THE SHOP

September '19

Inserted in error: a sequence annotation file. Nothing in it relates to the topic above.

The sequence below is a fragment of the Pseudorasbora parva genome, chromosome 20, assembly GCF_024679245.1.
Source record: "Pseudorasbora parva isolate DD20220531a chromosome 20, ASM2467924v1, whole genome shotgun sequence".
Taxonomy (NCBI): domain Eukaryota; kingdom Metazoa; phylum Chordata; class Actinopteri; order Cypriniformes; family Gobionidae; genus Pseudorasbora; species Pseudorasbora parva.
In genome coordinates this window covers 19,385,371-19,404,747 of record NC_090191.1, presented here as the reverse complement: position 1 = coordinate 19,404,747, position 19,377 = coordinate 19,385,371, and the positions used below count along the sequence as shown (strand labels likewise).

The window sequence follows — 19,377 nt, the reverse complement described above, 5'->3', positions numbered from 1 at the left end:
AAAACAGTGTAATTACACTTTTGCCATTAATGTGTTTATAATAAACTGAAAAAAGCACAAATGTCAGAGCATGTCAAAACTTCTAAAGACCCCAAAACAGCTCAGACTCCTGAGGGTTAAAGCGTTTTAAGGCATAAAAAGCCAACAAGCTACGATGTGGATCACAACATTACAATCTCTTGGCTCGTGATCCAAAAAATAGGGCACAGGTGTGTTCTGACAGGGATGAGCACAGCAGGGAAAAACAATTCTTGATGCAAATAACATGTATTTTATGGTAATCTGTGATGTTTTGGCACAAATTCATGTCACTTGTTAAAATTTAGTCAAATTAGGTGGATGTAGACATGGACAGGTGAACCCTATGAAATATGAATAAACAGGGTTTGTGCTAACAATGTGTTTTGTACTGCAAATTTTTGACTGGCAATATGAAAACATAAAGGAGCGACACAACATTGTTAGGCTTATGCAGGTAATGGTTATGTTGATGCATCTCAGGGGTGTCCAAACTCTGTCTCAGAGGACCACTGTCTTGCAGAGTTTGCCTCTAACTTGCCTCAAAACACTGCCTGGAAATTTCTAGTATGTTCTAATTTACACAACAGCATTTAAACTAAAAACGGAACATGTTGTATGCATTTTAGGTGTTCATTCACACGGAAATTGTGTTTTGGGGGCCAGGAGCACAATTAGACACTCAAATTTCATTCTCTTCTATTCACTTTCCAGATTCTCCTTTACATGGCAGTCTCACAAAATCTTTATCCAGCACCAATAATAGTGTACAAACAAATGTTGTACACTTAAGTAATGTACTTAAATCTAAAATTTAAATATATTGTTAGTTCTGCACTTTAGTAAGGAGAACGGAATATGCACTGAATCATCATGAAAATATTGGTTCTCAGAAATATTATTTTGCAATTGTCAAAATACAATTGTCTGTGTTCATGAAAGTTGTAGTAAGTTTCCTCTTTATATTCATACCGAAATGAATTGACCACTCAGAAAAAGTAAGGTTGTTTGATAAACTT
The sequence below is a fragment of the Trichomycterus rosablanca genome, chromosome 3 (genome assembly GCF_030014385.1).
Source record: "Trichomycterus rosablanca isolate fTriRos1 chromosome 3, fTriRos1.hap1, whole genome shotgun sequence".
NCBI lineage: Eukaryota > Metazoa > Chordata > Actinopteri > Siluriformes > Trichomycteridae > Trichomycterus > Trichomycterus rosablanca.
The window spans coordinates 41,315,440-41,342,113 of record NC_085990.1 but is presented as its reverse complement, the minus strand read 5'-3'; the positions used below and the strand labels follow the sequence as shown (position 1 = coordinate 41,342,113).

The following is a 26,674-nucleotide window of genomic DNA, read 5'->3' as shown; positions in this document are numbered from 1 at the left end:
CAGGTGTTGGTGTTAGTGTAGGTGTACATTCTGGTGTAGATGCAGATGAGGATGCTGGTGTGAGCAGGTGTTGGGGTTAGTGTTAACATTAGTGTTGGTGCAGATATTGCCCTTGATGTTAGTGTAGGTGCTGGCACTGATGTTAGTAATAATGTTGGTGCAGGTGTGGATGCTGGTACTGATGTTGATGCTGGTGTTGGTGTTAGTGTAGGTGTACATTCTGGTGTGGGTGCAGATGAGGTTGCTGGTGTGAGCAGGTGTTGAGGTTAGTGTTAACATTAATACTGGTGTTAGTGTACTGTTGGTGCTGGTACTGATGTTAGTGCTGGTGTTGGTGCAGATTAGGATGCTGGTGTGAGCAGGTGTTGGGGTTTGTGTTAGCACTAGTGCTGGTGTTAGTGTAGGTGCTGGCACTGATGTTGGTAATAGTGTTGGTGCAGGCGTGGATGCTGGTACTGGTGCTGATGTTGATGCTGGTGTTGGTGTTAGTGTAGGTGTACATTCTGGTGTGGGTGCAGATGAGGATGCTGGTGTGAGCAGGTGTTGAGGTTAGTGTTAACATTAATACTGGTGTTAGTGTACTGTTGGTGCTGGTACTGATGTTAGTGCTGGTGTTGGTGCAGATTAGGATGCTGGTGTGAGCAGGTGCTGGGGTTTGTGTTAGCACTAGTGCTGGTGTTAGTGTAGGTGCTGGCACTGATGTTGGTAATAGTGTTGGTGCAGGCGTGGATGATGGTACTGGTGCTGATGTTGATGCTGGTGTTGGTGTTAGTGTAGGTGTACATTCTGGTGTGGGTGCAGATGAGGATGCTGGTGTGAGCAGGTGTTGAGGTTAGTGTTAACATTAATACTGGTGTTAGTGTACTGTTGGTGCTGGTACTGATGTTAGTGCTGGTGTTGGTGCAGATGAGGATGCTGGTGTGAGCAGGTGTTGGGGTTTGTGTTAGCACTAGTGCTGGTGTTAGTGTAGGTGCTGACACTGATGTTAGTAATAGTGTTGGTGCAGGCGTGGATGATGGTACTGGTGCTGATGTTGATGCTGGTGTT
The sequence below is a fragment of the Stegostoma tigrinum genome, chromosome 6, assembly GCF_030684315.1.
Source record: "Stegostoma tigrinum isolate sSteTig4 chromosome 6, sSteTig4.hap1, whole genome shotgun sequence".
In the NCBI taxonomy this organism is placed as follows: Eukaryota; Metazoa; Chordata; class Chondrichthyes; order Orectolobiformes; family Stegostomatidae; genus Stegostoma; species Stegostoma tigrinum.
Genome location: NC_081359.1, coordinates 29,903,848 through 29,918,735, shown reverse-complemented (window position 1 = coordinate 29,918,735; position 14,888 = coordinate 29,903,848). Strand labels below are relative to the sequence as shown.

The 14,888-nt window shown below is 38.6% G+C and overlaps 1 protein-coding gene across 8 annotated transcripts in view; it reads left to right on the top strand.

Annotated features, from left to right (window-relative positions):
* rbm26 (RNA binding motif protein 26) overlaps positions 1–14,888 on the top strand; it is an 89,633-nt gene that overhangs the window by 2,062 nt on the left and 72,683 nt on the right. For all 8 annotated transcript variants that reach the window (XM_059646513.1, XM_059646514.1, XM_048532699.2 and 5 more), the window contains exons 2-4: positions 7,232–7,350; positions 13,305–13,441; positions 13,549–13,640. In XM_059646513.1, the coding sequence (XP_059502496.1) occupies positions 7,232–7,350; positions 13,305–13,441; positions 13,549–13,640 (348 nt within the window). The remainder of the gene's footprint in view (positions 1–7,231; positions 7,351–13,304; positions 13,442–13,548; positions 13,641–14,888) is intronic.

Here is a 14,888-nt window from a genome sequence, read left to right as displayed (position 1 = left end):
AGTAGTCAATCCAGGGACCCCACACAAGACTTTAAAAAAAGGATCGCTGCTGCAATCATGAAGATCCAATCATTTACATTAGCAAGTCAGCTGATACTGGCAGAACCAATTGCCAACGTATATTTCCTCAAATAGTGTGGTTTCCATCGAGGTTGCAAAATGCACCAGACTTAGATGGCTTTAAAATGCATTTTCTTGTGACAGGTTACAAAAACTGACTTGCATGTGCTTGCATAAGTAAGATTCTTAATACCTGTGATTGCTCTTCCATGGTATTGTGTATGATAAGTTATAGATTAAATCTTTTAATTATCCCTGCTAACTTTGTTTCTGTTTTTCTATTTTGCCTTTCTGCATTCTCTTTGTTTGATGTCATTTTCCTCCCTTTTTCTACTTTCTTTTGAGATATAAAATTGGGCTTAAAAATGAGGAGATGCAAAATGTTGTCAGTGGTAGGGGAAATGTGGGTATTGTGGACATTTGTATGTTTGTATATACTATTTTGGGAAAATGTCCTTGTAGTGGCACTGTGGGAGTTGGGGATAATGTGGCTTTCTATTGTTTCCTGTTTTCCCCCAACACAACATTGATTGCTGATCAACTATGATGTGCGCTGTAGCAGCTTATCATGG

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6 THE SHOP SEPTEMBER 2019 t isn't every day you meet a pio- neer. The thing to remember about pioneers is that they became the first person to do something because it was something they passionately wanted to do. And sometimes it just happens to be something that no one has done before— no matter if it's breaking the speed of sound, traveling across an unknown land, or driving a dragster. They just happened to be the person who had enough passion and drive to venture into the unknown, push hard and make it happen. Shirley Muldowney is one of those people. In the 1960s and '70s, I was a girl who loved cars. And the only woman I saw in the pages of car magazines who wasn't simply posing next to the car, but actually doing something with it, was Shirley Muldowney. She was my main inspiration for a life in the automotive industry. I followed her career closely, like the time she won her first NHRA Top Fuel Championship in 1977 and then became the first man or woman to win a second NHRA Top Fuel Championship in 1980, followed by a third in '82. She did those things not because she wanted to be the first woman to do them, but because she lived and breathed drag racing. It was just who she was. "When I started out in the '60s, there was a fair amount of 'you can't do this' or 'you shouldn't do that,'" she explains. "I didn't have much help from sponsor dollars. It just wasn't there because I was a female." She was 18 in 1958 when she ran her first official race, driving a 1958 Chevy. By '63 she was racing a split-window Corvette. Words of On racing, competing with men & the importance of perseverance. Shirley Muldney FROM Wisdom By JoAnn Bortles Drag racing pioneer Shirley Muldowney kept a laser-focus on competing and winning despite any obstacles throughout her illustrious career. Muldowney's been retired for 15 years. But she still travels to races and events to talk about racing and visit with her fans, both old and new.

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